When intensive cuttings have resulted in a relatively small growing stock, the decrease in volume increment leads to considerable decrease in volume. The size of the tree has no essential effect – within certain limits - on the volume increment of the stand, if the volume removed is similar. However, every intermediate thinning removing largest-sized trees may result in the prolonged rotation. Since the volume increment of an older stand is much smaller than earlier, intermediate thinnings removing largest-sized trees should be avoided if the aim is the greatest volume yield. The growing stock of middle-aged or older stands untreated or treated with slight cuttings only can as a rule be considerably reduced without volume increment declining.

The PDF includes a summary in English.

  • Nyyssönen, ORCID ID:E-mail:

Category: Special section

article id 289, category Special section
Thomas Wutzler, Martina Mund. (2007). Modelling mean above and below ground litter production based on yield tables. Silva Fennica vol. 41 no. 3 article id 289. https://doi.org/10.14214/sf.289
Estimates of litter production are a prerequisite for modeling soil carbon stocks and its changes at regional to national scale. However, the required data on biomass removal is often available only for the recent past. In this study we used yield tables as a source of probable past forest management to drive a single tree based stand growth model. Next, simulated growth and timber volume was converted to tree compartment carbon stocks and biomass turnover. The study explicitly accounted for differences in site quality between stands. In addition we performed a Monte Carlo uncertainty and sensitivity analysis. We exemplify the approach by calculating long-term means of past litter production for 10 species by using yield tables that have been applied in Central Germany during the last century. We found that litter production resulting from harvest residues was almost as large as the one from biomass turnover. Differences in site quality caused large differences in litter production. At a given site quality, the uncertainty in soil carbon inputs were 14%, 17%, and 25% for beech, spruce, and pine stands, respectively. The sensitivity analysis showed that the most influential parameters were associated with foliage biomass and turnover. We conclude that rates of mean past litter production and their uncertainties can reliably be modeled on the basis of yield tables if the model accounts for 1) full rotation length including thinning and final harvest, 2) differences in site quality, and 3) environmental dependency of foliage biomass and foliage turnover.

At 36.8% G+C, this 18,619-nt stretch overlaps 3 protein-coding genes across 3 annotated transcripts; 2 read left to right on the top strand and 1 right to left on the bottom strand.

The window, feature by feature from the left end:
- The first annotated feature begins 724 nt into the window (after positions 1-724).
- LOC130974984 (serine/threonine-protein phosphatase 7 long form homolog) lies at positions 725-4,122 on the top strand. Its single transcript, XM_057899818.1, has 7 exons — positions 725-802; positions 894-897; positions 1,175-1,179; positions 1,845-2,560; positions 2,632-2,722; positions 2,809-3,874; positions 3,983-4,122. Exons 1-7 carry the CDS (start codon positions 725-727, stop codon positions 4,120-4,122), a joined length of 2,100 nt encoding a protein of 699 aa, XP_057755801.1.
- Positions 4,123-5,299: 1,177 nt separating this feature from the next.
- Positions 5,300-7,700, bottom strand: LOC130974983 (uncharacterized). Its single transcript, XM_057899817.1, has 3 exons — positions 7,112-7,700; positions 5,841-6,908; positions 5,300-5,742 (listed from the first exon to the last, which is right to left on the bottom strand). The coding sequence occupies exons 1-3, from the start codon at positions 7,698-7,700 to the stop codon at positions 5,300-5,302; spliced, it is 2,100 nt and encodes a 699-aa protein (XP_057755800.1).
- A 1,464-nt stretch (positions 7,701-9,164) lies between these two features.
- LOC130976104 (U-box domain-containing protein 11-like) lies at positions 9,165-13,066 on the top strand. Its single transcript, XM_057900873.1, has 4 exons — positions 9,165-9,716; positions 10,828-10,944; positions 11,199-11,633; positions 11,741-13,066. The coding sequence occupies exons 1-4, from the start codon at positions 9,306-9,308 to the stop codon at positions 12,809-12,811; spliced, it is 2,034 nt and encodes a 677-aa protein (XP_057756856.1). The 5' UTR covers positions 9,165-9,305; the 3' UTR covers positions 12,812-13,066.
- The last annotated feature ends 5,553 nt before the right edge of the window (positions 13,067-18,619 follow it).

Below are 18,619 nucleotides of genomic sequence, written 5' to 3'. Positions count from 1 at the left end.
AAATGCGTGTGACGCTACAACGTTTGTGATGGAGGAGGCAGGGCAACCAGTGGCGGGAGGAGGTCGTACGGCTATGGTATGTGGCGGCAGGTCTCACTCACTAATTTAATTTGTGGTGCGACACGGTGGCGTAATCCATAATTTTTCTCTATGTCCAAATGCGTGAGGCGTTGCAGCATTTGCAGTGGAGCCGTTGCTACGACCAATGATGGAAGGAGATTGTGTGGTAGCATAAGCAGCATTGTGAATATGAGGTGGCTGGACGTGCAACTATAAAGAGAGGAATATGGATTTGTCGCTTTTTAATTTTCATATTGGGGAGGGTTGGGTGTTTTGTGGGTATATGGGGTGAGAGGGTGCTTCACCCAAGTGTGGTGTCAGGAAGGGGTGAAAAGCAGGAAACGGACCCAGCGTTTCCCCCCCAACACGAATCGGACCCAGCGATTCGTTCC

• Wutzler, Max Planck Institute for Biogeochemistry, Jena, Germany ORCID ID:E-mail:
  • Mund, Max Planck Institute for Biogeochemistry, Jena, Germany ORCID ID:E-mail:

Category: Article

article id 5639, category Article
Dimitris Athanassiadis. (1997). Residual stand damage following cut-to-length harvesting operations with a farm tractor in two conifer stands. Silva Fennica vol. 31 no. 4 article id 5639. https://doi.org/10.14214/sf.a8541